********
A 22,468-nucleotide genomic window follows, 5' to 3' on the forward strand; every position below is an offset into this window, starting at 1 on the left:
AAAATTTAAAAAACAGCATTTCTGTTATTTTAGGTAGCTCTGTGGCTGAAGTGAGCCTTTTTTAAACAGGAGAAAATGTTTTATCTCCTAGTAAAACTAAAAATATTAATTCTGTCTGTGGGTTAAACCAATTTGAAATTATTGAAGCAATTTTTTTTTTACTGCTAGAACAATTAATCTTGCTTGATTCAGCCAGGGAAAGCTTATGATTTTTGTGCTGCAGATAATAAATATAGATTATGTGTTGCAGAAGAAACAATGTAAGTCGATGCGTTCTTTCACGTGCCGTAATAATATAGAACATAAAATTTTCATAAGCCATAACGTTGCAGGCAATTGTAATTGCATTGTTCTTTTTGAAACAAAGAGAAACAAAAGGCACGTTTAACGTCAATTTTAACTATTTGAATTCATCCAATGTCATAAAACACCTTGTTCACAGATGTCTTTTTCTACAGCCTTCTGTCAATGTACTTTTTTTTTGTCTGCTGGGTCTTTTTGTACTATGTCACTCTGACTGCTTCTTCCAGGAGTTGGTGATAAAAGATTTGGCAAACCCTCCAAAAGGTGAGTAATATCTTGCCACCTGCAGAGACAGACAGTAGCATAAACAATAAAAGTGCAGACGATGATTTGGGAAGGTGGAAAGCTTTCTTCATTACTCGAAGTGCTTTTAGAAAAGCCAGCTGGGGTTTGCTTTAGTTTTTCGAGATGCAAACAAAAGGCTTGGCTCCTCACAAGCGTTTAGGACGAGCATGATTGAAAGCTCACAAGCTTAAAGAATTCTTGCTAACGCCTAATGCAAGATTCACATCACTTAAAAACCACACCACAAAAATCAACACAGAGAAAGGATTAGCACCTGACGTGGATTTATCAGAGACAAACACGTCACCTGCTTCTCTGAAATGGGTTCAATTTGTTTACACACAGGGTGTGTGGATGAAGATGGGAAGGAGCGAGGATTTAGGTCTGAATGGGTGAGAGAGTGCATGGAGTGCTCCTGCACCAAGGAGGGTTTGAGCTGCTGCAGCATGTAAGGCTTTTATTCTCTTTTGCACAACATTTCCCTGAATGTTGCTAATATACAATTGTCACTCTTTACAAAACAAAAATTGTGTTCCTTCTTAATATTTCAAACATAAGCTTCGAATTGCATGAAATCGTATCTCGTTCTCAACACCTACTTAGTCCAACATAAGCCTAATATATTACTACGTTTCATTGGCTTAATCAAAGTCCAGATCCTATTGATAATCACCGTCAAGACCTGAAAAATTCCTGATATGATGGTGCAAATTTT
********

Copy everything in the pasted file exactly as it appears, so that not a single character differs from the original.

A 22,468-nucleotide genomic window follows, 5' to 3' on the forward strand; every position below is an offset into this window, starting at 1 on the left:
AAAATTTAAAAAACAGCATTTCTGTTATTTTAGGTAGCTCTGTGGCTGAAGTGAGCCTTTTTTAAACAGGAGAAAATGTTTTATCTCCTAGTAAAACTAAAAATATTAATTCTGTCTGTGGGTTAAACCAATTTGAAATTATTGAAGCAATTTTTTTTTTACTGCTAGAACAATTAATCTTGCTTGATTCAGCCAGGGAAAGCTTATGATTTTTGTGCTGCAGATAATAAATATAGATTATGTGTTGCAGAAGAAACAATGTAAGTCGATGCGTTCTTTCACGTGCCGTAATAATATAGAACATAAAATTTTCATAAGCCATAACGTTGCAGGCAATTGTAATTGCATTGTTCTTTTTGAAACAAAGAGAAACAAAAGGCACGTTTAACGTCAATTTTAACTATTTGAATTCATCCAATGTCATAAAACACCTTGTTCACAGATGTCTTTTTCTACAGCCTTCTGTCAATGTACTTTTTTTTTGTCTGCTGGGTCTTTTTGTACTATGTCACTCTGACTGCTTCTTCCAGGAGTTGGTGATAAAAGATTTGGCAAACCCTCCAAAAGGTGAGTAATATCTTGCCACCTGCAGAGACAGACAGTAGCATAAACAATAAAAGTGCAGACGATGATTTGGGAAGGTGGAAAGCTTTCTTCATTACTCGAAGTGCTTTTAGAAAAGCCAGCTGGGGTTTGCTTTAGTTTTTCGAGATGCAAACAAAAGGCTTGGCTCCTCACAAGCGTTTAGGACGAGCATGATTGAAAGCTCACAAGCTTAAAGAATTCTTGCTAACGCCTAATGCAAGATTCACATCACTTAAAAACCACACCACAAAAATCAACACAGAGAAAGGATTAGCACCTGACGTGGATTTATCAGAGACAAACACGTCACCTGCTTCTCTGAAATGGGTTCAATTTGTTTACACACAGGGTGTGTGGATGAAGATGGGAAGGAGCGAGGATTTAGGTCTGAATGGGTGAGAGAGTGCATGGAGTGCTCCTGCACCAAGGAGGGTTTGAGCTGCTGCAGCATGTAAGGCTTTTATTCTCTTTTGCACAACATTTCCCTGAATGTTGCTAATATACAATTGTCACTCTTTACAAAACAAAAATTGTGTTCCTTCTTAATATTTCAAACATAAGCTTCGAATTGCATGAAATCGTATCTCGTTCTCAACACCTACTTAGTCCAACATAAGCCTAATATATTACTACGTTTCATTGGCTTAATCAAAGTCCAGATCCTATTGATAATCACCGTCAAGACCTGAAAAATTCCTGATATGATGGTGCAAATTTT